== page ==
We wish you safe travels and a happy 2017 Labor Day weekend!
Summer’s (Unofficial) End?
Although Labor Day is commonly celebrated as the three-day weekend that marks the unofficial end of summer, it originated as a day of recognition of the contributions made by the U.S. labor movement and the men and women of the American workforce.
Labor Day’s Origin
The first Labor Day Parade was held in New York City on September 5, 1882 Because of the growing popularity of Labor Day celebrations in various states, in 1893, South Dakota Senator James Kyle introduced a bill in the 53rd Congress to make Labor Day a legal federal holiday on the first Monday of September each year. President Grover Cleveland signed the act on June 28th in 1894.
Why No White Clothes??
Traditionally, the most steadfast fashion rule has been a moratorium on wearing white after Labor Day. But why? The custom is said to have its roots in the early 20th century, when the era-typical fashion was to wear dark colors in the workplace. In literal contrast, the summer vacation tradition, for those with financial means, was to trade their dark work suits and dresses for those made of lighter, airy white linen. As those in high-society were natural fashion leaders, and as Labor Day has long been co-opted as the end of summer vacation season, the return to the work world and requisite dark fashions became the customary rule.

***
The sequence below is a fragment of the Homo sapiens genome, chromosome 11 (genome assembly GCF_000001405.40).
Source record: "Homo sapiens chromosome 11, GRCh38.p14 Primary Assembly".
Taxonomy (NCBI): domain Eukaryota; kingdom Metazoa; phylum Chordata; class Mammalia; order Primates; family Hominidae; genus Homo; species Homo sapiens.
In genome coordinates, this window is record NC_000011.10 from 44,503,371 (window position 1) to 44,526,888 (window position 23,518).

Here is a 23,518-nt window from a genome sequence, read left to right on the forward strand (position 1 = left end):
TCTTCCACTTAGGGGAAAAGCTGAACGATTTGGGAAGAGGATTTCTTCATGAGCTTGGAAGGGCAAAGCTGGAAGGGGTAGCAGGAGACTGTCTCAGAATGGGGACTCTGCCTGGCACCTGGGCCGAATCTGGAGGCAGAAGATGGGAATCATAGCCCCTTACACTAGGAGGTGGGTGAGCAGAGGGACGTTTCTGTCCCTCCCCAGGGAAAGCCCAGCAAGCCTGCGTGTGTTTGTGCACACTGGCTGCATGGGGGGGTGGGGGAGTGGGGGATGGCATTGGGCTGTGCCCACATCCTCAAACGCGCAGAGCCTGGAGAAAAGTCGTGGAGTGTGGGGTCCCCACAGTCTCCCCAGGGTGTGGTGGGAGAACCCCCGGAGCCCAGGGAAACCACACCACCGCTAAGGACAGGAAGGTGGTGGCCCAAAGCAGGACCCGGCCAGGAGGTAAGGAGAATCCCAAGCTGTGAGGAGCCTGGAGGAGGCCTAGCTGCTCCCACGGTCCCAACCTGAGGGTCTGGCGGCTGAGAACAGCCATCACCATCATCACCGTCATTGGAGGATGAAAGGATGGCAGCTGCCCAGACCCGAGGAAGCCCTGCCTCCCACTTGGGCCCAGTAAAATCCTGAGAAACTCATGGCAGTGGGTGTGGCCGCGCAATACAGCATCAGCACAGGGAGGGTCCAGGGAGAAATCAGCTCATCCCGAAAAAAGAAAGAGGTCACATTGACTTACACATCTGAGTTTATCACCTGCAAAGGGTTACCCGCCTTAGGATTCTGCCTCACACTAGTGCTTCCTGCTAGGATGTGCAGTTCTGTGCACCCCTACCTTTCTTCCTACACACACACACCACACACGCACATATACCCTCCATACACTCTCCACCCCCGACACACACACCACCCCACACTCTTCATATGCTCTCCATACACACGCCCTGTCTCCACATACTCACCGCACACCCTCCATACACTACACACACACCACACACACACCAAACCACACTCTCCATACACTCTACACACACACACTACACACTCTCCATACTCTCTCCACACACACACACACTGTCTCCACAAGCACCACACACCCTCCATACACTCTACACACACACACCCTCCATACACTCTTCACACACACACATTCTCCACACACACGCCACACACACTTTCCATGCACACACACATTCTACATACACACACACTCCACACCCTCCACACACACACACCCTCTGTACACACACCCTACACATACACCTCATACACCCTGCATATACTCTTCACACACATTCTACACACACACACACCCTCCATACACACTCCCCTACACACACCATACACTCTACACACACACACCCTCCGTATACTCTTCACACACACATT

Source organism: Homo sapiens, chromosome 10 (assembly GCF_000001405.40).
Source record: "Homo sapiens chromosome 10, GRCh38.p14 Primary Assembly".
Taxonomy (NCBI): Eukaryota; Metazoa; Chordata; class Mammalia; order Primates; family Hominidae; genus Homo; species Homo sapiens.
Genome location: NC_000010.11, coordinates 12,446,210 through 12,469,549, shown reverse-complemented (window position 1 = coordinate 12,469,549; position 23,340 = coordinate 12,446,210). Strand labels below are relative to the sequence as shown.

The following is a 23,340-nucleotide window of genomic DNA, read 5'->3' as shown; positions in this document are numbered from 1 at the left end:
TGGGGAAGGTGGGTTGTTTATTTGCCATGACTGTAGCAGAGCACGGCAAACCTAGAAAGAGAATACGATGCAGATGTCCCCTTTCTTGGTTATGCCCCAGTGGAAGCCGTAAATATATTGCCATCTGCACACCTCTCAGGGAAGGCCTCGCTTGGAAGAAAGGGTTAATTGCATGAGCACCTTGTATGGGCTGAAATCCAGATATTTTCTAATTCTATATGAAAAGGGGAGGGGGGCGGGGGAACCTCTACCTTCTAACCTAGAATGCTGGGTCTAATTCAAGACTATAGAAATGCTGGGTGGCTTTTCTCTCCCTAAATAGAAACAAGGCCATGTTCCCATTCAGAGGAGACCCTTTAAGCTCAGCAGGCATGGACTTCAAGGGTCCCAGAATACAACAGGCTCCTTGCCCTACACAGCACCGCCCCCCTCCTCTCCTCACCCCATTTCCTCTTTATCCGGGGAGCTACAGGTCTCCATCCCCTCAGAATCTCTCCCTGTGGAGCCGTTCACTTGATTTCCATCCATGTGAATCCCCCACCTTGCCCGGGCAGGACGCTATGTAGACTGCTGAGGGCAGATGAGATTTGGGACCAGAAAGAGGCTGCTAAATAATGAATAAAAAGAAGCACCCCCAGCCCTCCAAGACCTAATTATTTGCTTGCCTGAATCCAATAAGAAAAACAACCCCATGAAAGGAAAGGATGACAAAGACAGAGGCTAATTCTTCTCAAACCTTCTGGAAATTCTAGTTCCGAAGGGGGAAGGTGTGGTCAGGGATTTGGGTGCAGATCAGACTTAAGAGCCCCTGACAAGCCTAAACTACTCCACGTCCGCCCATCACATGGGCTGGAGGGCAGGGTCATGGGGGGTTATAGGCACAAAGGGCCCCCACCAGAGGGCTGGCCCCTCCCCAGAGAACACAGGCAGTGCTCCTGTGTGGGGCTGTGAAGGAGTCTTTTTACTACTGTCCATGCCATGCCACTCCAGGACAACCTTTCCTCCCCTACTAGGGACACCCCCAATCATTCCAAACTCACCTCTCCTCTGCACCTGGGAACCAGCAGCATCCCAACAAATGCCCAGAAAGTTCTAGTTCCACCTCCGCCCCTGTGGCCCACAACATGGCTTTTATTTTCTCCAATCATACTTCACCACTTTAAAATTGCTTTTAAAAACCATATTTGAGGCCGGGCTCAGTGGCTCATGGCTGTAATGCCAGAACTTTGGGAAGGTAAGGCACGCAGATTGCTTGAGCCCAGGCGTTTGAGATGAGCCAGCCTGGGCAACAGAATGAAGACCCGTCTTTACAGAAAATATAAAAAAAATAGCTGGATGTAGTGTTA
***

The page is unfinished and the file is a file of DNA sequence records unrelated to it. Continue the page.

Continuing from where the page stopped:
Hot Dog Season is Over!
It is common to hear that Labor Day is the end of hot dog season. However, that does not mean hot dogs won’t be available at baseball parks during the post-season. In this case, “hot dog season” refers to the hot dog industry’s peak sales season, which lasts from Memorial Day to Labor Day. Between these book-end holidays falls summer grilling season, the majority of baseball season, and the king of all dog days, the 4th of July. During the time between Memorial Day and Labor Day, Americans typically eat 7 billion hot dogs, according to the National Hot Dog and Sausage Council.